This is an interview with Paul Henry with the Liberty First Network discussing Red Light Cameras and what you can do to help eliminate them in Florida
Red light camera reference page:
David Jolly Donated $30,000 to Democrats since 2006
Every year in every government on planet earth a solemn ritual is carried out known as creating the budget. Florida is no exception.
It is true budget talk makes most people’s eyes glaze over, but it is also true that the budget is the heart of government. It is the place where all that campaign rhetoric gets turned into reality, and where the average citizen gets bribed with their own tax money.
When the legislature turns to the budget this year, they should recognize three adverse trends in it right now; it is unsustainable, uncompetitive, and unjust.
Take a look at the size of it. Last fiscal year’s budget was $74 billion dollars. That is about $3900 for every man, woman and child in the state. Contrary to all the “conservative” fiscal talk from representatives in the news, the Florida budget actually grew 6% last year. If the same thing happened this year, the individual cost will be about $4100 per person per year, or $16,400 for a family of four. If it continues for 5 years it will be $4520 per person, or $18,800 for a family of four. If it weren’t for outside help the budget would be unsustainable right now.
A lot of that outside help comes from the Federal government. About one third of the 2013-14 budget ($24 Billion) came from the Feds, and most of that went to assist with paying for Medicaid. For the last five years or so the share of the total budget paid by the Feds is clearly in an uptrend, and currently hovers around 32%. According to the Tampa Bay Times, Florida as a whole can “boast” that it receives more overall funds from federal sources (pensions, projects, grants and the like) than any other state, a whopping $578 Billion in 2011 alone. Should Floridians ever decide to buck the welfare state, or assert state rights, it will be tough when one third of the yearly budget and apparently a lot of other personal income depends on the Federal government. What will Florida do the next time something unconstitutional happens?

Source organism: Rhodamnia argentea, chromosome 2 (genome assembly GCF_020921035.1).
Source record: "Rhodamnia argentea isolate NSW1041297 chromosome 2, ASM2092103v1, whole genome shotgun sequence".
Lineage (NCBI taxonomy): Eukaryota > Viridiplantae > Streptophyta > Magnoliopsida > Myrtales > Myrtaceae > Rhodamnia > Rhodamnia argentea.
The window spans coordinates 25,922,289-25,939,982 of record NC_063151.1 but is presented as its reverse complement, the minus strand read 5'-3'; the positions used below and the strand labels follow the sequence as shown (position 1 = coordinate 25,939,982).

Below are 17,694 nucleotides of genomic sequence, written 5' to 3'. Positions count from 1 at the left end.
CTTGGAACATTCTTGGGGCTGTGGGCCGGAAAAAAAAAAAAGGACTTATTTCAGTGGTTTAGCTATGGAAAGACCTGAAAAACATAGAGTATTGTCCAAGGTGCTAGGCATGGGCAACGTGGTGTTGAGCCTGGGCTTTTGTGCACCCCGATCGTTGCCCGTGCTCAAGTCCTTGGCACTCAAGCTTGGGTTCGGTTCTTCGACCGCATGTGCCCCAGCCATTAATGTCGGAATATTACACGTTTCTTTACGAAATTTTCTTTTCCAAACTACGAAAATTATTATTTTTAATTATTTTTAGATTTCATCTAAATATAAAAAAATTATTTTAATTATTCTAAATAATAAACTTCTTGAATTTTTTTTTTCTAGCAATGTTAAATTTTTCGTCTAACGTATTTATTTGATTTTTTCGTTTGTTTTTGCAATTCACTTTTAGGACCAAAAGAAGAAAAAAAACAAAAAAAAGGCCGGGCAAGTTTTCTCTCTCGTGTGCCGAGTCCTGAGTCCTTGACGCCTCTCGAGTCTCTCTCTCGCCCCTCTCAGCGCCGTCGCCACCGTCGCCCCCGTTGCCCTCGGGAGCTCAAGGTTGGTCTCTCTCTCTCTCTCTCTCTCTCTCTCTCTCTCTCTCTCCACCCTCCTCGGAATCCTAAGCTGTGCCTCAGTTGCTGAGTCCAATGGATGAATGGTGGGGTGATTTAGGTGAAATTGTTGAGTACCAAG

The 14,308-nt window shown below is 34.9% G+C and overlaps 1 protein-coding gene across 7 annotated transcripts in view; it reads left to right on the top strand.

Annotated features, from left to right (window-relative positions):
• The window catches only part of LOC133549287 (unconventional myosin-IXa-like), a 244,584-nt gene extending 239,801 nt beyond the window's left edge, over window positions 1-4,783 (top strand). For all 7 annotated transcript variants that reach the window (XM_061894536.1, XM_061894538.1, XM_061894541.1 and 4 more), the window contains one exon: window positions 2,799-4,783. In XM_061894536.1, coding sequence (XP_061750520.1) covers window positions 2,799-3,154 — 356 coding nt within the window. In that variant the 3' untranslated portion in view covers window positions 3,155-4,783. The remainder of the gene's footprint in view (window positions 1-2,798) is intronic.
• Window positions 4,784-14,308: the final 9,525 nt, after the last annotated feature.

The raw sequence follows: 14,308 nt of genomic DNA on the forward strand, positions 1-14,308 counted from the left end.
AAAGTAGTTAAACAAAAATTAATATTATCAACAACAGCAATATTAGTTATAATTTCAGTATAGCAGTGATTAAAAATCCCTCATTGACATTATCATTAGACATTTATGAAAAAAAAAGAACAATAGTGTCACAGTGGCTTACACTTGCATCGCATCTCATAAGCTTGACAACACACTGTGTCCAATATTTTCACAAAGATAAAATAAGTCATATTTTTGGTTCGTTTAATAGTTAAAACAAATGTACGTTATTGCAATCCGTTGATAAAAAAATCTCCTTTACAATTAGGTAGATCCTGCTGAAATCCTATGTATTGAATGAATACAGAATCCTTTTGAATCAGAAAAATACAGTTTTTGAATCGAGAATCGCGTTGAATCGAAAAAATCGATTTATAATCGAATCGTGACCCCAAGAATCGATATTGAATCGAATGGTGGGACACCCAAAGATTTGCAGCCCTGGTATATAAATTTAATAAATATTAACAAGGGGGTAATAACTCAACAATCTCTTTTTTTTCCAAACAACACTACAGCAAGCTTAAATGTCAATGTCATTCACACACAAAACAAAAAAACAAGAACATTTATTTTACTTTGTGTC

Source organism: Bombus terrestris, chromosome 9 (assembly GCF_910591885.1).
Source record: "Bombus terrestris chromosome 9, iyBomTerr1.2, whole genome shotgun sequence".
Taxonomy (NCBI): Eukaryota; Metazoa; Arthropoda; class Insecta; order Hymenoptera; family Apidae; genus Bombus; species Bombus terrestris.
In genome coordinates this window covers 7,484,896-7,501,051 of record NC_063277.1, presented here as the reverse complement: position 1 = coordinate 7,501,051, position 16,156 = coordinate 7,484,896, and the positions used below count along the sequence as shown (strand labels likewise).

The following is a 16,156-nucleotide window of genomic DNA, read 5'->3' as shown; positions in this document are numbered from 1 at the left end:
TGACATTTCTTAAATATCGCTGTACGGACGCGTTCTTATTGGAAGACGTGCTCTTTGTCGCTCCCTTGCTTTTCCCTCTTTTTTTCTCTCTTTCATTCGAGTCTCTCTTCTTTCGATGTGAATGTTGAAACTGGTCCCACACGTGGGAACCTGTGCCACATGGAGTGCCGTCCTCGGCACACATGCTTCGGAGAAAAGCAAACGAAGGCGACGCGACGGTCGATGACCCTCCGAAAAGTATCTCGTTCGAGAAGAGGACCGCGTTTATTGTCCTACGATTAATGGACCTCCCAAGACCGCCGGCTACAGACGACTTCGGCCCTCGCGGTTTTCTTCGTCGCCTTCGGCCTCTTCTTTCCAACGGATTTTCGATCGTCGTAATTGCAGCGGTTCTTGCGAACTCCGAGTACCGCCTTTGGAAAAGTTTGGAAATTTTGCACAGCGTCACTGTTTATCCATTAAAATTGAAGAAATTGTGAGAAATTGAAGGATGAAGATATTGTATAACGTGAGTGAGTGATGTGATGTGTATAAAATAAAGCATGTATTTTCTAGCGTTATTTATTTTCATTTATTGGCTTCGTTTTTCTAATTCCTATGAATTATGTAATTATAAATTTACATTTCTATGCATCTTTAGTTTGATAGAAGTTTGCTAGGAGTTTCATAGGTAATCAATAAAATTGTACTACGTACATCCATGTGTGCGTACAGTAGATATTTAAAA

The budget shows how Florida is its own worst enemy in other ways too. Government has come to believe it actually should be a “partner” with industry, and that it has the right to determine who the economic winners and losers are. At least $106 million of the last budget was dedicated to economic development partners, ostensibly to provide funding for projects that will increase employment and encourage business to come to Florida. What is unseen and unheard are all those businesses (usually small ones) that are hurt by special government favors, or how the free market gets skewed in expensive directions by government that uses one businesses tax dollars against another business that competes with it. Incredible as it sounds, local governments have the legal authority to give tax breaks, in secret, to one business over another. In the end, what happens with this goodfella kind of regime is that if you are close to the government you do OK. But if you aren’t, well, you just don’t matter.
It gets worse. Education in Florida is a state monopoly, funded by the budget. Like it or not, the legacy of monopolies always has been greater costs and less quality. State run Citizens Insurance, intended as an insurer of last resort, is now the largest insurer in the state. The medical industry also enjoys monopolistic protections such as certificate of need laws that prevent the construction of hospitals because other established hospitals think there would be too much competition. Is it any wonder Medicaid costs are the fastest growing part of the budget?